Our presentation fit perfectly with the forum’s focus around government policies and initiatives to promote the use and learning of languages in New Zealand. There were well over 100 people there, from a wide range of language backgrounds and organisations, and the presentations covered a good cross-section of services and policy positions around languages.
Joris and I used some of our presentation time to get people to write their responses to two questions:

1. What is the most important action New Zealand should take to support languages?
2. What is one low-cost or no-cost action that would support languages in New Zealand?

In all, 85 people contributed their ideas. There were some clear trends in the responses, as you can see from the most frequently-mentioned actions below:

Most important actions

  • Make language learning in schools compulsory 19
  • Establish a national languages policy 17
  • Publicly recognise the value of languages 15
  • Teach languages in school from year 1 12

Low- or no-cost actions:

  • Support community language learning 13
  • Encourage parents to use their mother tongue at home 12
  • Use community members to teach language and culture in schools 12
  • Value languages – champions, public campaigns 10

If you’d like more details on the ideas participants put forward, you can read the full summary here: NZ Languages_Feedback_ALL.

Based on the above feedback from forum participants, on listening to the presentations and discussions across the two days, and on other feedback received since our last draft, we have developed an updated version of the strategy, which you can check out here: Nga Reo o Tamaki Makaurau Draft Action Plan – revised draft updated March 2015 3.

While we are developing this strategy at a regional level, it was exciting to hear comments that our strategy could be seen as a possible starting point for a national languages policy. If that happens, it could be a game-changer in supporting a multilingual Aotearoa.

The next step for us is to gain formal endorsements from language organisations – which will help us gain credibility for the strategy at Council and government levels. All we need is an email from the organisation, stating that they endorse the Auckland Languages Strategy. If you have connections with any relevant organisations, please can you either approach them for endorsement yourself, or email me at so that one of the writing committee can arrange a meeting with the appropriate person, to request endorsement.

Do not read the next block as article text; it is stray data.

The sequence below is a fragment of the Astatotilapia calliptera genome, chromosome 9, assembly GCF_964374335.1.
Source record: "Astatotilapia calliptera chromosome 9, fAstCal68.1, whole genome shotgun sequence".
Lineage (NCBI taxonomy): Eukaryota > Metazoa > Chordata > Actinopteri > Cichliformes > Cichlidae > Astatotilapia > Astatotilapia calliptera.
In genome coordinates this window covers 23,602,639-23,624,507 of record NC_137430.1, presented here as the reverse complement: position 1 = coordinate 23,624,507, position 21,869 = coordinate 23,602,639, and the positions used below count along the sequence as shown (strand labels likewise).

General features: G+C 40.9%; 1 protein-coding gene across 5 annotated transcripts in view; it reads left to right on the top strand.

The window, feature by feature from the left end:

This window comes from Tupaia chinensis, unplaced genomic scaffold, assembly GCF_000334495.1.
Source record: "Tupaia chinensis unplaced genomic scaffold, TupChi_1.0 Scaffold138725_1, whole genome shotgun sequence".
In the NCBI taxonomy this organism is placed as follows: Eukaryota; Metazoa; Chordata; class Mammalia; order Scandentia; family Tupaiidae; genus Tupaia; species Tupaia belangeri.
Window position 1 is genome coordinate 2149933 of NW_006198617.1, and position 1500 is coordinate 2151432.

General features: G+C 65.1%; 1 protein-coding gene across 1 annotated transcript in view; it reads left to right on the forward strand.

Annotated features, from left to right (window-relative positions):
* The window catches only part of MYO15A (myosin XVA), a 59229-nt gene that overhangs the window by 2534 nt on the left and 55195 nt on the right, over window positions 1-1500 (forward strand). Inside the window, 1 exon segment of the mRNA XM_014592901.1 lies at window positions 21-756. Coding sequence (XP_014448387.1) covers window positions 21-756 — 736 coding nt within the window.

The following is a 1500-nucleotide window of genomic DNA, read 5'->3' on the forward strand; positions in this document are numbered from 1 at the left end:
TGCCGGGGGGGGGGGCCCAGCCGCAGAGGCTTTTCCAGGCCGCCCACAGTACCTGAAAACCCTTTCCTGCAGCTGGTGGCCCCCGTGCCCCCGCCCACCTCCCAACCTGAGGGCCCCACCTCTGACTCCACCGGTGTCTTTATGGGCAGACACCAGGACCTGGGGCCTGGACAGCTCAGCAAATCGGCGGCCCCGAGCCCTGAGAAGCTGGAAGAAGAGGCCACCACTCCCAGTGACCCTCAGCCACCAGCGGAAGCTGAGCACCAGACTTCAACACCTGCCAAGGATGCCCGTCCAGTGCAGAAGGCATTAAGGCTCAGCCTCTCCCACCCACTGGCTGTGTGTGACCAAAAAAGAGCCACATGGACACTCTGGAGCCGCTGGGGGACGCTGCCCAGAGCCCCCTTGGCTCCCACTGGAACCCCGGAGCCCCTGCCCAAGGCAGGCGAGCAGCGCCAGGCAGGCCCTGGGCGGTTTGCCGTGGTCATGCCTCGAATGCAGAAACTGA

Meanwhile, here are a few links to recent news stories relating to the strategy:
Auckland Council gives regional languages strategy thumbs up
• Celebrating Auckland’s diversity through language
Radio Waatea: Auckland Languages Strategy accepted by Auckland Council


languageWaitangi Day last month was a fantastic opportunity to showcase the diversity and multiculturalism of Auckland City. With a boastful and vibrant 160 languages in Auckland, setting time aside to learn a new language or revitalise an existing one can be enormously fulfilling.

The Chinese New Year (Chun Jie), on February 19 was another fantastic opportunity for Auckland to delve into its rich language background.

To support languages in Auckland, we have been working with a diverse group of experts to develop a draft Auckland Languages Strategy.  If you haven’t already sent us your comments on the draft strategy, you can request a copy from Susan Warren 

Meanwhile, everyone is in a position to broaden their language experience; whether it’s learning as a family, by yourself, or exchanging languages with your neighbour over the fence. COMET Auckland wants to encourage people to be brave and take a positive, constructive step into another language. Kia kaha!

For the full March 2015 newsletter, please click here.